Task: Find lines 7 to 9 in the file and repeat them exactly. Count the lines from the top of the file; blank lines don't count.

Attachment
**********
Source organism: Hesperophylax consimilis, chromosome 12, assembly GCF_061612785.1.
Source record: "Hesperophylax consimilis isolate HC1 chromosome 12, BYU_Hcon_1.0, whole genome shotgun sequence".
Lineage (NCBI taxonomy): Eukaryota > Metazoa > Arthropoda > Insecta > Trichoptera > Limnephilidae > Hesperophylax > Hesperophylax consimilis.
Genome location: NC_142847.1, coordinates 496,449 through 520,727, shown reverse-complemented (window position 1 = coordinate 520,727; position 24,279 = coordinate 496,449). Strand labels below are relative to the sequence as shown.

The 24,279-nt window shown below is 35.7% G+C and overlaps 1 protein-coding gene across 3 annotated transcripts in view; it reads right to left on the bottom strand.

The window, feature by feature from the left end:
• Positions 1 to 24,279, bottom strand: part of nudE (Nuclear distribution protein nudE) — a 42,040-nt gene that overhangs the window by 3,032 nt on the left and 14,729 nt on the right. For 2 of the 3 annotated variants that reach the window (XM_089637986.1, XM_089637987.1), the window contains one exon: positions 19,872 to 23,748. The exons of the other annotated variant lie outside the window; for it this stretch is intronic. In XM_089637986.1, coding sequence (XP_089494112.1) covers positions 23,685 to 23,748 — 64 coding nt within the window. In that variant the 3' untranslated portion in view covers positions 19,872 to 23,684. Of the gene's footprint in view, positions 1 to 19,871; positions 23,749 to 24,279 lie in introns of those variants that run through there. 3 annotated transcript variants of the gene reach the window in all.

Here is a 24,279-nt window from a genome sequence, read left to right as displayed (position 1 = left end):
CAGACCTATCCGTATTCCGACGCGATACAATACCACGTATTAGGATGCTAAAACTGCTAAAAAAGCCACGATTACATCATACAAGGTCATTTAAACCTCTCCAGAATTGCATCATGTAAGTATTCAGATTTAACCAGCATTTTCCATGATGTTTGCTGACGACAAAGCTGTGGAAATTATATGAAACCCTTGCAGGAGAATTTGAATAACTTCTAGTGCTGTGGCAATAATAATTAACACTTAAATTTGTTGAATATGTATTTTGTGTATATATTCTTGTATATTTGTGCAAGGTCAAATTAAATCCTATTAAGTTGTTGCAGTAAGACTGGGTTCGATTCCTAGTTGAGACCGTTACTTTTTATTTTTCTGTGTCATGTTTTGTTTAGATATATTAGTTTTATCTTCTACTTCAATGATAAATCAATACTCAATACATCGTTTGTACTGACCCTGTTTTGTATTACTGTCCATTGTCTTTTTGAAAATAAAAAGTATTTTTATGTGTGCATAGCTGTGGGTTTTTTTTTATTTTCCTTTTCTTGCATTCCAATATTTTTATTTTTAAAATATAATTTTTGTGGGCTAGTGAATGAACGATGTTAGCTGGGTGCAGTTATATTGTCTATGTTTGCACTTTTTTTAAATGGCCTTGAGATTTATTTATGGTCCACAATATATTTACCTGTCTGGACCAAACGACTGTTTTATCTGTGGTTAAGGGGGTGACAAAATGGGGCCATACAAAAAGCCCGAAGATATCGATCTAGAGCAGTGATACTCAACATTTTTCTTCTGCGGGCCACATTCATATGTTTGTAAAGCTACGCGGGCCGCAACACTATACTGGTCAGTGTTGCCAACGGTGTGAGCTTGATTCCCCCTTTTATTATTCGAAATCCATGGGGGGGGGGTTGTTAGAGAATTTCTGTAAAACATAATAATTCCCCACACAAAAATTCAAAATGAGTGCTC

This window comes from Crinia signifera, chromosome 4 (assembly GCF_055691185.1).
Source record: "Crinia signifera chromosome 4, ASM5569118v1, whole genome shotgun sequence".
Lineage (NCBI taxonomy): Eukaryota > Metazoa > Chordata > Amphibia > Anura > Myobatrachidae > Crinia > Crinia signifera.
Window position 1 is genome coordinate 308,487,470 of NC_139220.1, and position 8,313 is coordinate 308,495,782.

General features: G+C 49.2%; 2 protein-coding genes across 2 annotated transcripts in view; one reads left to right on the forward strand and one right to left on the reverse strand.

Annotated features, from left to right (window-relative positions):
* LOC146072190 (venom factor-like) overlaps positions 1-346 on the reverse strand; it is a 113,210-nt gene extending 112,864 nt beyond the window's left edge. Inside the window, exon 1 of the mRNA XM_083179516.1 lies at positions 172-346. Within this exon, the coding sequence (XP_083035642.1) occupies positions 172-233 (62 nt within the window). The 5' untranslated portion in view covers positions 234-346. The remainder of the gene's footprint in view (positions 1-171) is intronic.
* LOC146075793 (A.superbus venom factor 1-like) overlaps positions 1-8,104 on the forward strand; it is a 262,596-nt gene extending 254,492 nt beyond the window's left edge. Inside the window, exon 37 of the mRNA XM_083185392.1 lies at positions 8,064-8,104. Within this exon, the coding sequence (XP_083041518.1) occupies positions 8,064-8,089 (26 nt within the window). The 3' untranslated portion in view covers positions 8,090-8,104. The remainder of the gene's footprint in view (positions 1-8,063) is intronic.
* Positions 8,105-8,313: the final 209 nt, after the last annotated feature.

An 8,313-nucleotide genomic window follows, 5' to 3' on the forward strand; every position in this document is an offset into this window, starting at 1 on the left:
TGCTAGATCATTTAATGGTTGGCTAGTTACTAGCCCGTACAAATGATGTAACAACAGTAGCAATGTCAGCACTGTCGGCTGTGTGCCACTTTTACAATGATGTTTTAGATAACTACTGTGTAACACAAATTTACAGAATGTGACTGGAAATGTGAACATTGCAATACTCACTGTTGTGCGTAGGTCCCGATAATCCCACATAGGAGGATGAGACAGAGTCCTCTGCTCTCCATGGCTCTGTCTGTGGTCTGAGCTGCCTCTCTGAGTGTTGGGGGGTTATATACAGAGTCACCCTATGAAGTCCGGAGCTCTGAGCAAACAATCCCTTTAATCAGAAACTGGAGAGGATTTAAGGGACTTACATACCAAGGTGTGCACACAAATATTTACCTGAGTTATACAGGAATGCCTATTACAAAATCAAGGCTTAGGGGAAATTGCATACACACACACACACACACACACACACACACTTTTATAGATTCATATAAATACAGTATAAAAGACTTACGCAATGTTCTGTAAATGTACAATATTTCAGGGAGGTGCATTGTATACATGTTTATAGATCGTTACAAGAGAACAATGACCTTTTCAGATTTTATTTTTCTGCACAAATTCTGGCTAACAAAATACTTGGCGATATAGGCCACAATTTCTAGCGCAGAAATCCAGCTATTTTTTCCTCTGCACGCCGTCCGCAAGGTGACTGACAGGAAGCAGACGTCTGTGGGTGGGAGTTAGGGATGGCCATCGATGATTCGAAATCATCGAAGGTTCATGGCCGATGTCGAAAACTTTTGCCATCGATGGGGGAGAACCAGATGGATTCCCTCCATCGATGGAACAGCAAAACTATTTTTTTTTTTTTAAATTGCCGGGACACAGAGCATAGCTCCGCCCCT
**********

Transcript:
• Positions 1 to 24,279, bottom strand: part of nudE (Nuclear distribution protein nudE) — a 42,040-nt gene that overhangs the window by 3,032 nt on the left and 14,729 nt on the right. For 2 of the 3 annotated variants that reach the window (XM_089637986.1, XM_089637987.1), the window contains one exon: positions 19,872 to 23,748. The exons of the other annotated variant lie outside the window; for it this stretch is intronic. In XM_089637986.1, coding sequence (XP_089494112.1) covers positions 23,685 to 23,748 — 64 coding nt within the window. In that variant the 3' untranslated portion in view covers positions 19,872 to 23,684. Of the gene's footprint in view, positions 1 to 19,871; positions 23,749 to 24,279 lie in introns of those variants that run through there. 3 annotated transcript variants of the gene reach the window in all.

Here is a 24,279-nt window from a genome sequence, read left to right as displayed (position 1 = left end):
CAGACCTATCCGTATTCCGACGCGATACAATACCACGTATTAGGATGCTAAAACTGCTAAAAAAGCCACGATTACATCATACAAGGTCATTTAAACCTCTCCAGAATTGCATCATGTAAGTATTCAGATTTAACCAGCATTTTCCATGATGTTTGCTGACGACAAAGCTGTGGAAATTATATGAAACCCTTGCAGGAGAATTTGAATAACTTCTAGTGCTGTGGCAATAATAATTAACACTTAAATTTGTTGAATATGTATTTTGTGTATATATTCTTGTATATTTGTGCAAGGTCAAATTAAATCCTATTAAGTTGTTGCAGTAAGACTGGGTTCGATTCCTAGTTGAGACCGTTACTTTTTATTTTTCTGTGTCATGTTTTGTTTAGATATATTAGTTTTATCTTCTACTTCAATGATAAATCAATACTCAATACATCGTTTGTACTGACCCTGTTTTGTATTACTGTCCATTGTCTTTTTGAAAATAAAAAGTATTTTTATGTGTGCATAGCTGTGGGTTTTTTTTTATTTTCCTTTTCTTGCATTCCAATATTTTTATTTTTAAAATATAATTTTTGTGGGCTAGTGAATGAACGATGTTAGCTGGGTGCAGTTATATTGTCTATGTTTGCACTTTTTTTAAATGGCCTTGAGATTTATTTATGGTCCACAATATATTTACCTGTCTGGACCAAACGACTGTTTTATCTGTGGTTAAGGGGGTGACAAAATGGGGCCATACAAAAAGCCCGAAGATATCGATCTAGAGCAGTGATACTCAACATTTTTCTTCTGCGGGCCACATTCATATGTTTGTAAAGCTACGCGGGCCGCAACACTATACTGGTCAGTGTTGCCAACGGTGTGAGCTTGATTCCCCCTTTTATTATTCGAAATCCATGGGGGGGGGGTTGTTAGAGAATTTCTGTAAAACATAATAATTCCCCACACAAAAATTCAAAATGAGTGCTC